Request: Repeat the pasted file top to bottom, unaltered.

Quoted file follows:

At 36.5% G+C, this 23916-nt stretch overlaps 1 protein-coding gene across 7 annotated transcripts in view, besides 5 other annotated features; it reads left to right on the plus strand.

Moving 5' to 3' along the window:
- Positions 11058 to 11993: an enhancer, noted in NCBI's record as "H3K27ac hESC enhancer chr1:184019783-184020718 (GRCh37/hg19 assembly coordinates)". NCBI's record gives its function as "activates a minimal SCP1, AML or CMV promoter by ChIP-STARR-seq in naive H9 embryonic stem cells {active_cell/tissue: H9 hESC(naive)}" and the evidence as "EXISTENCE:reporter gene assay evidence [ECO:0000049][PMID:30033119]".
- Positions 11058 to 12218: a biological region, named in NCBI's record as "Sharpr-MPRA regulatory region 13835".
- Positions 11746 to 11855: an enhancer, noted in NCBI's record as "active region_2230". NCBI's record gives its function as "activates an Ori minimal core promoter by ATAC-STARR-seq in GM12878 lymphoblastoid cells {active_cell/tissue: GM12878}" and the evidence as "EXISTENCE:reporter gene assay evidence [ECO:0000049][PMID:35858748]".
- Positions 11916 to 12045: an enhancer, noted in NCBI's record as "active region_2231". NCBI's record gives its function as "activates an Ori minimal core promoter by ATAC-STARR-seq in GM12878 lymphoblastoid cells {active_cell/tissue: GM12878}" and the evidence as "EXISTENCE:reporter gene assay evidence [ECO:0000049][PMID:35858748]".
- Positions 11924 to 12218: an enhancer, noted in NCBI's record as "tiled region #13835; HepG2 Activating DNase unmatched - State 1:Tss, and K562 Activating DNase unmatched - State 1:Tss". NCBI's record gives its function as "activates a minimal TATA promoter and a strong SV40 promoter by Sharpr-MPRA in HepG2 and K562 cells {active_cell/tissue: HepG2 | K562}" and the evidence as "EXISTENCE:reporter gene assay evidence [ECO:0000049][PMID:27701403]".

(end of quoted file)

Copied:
At 36.5% G+C, this 23916-nt stretch overlaps 1 protein-coding gene across 7 annotated transcripts in view, besides 5 other annotated features; it reads left to right on the plus strand.

Moving 5' to 3' along the window:
- Positions 11058 to 11993: an enhancer, noted in NCBI's record as "H3K27ac hESC enhancer chr1:184019783-184020718 (GRCh37/hg19 assembly coordinates)". NCBI's record gives its function as "activates a minimal SCP1, AML or CMV promoter by ChIP-STARR-seq in naive H9 embryonic stem cells {active_cell/tissue: H9 hESC(naive)}" and the evidence as "EXISTENCE:reporter gene assay evidence [ECO:0000049][PMID:30033119]".
- Positions 11058 to 12218: a biological region, named in NCBI's record as "Sharpr-MPRA regulatory region 13835".
- Positions 11746 to 11855: an enhancer, noted in NCBI's record as "active region_2230". NCBI's record gives its function as "activates an Ori minimal core promoter by ATAC-STARR-seq in GM12878 lymphoblastoid cells {active_cell/tissue: GM12878}" and the evidence as "EXISTENCE:reporter gene assay evidence [ECO:0000049][PMID:35858748]".
- Positions 11916 to 12045: an enhancer, noted in NCBI's record as "active region_2231". NCBI's record gives its function as "activates an Ori minimal core promoter by ATAC-STARR-seq in GM12878 lymphoblastoid cells {active_cell/tissue: GM12878}" and the evidence as "EXISTENCE:reporter gene assay evidence [ECO:0000049][PMID:35858748]".
- Positions 11924 to 12218: an enhancer, noted in NCBI's record as "tiled region #13835; HepG2 Activating DNase unmatched - State 1:Tss, and K562 Activating DNase unmatched - State 1:Tss". NCBI's record gives its function as "activates a minimal TATA promoter and a strong SV40 promoter by Sharpr-MPRA in HepG2 and K562 cells {active_cell/tissue: HepG2 | K562}" and the evidence as "EXISTENCE:reporter gene assay evidence [ECO:0000049][PMID:27701403]".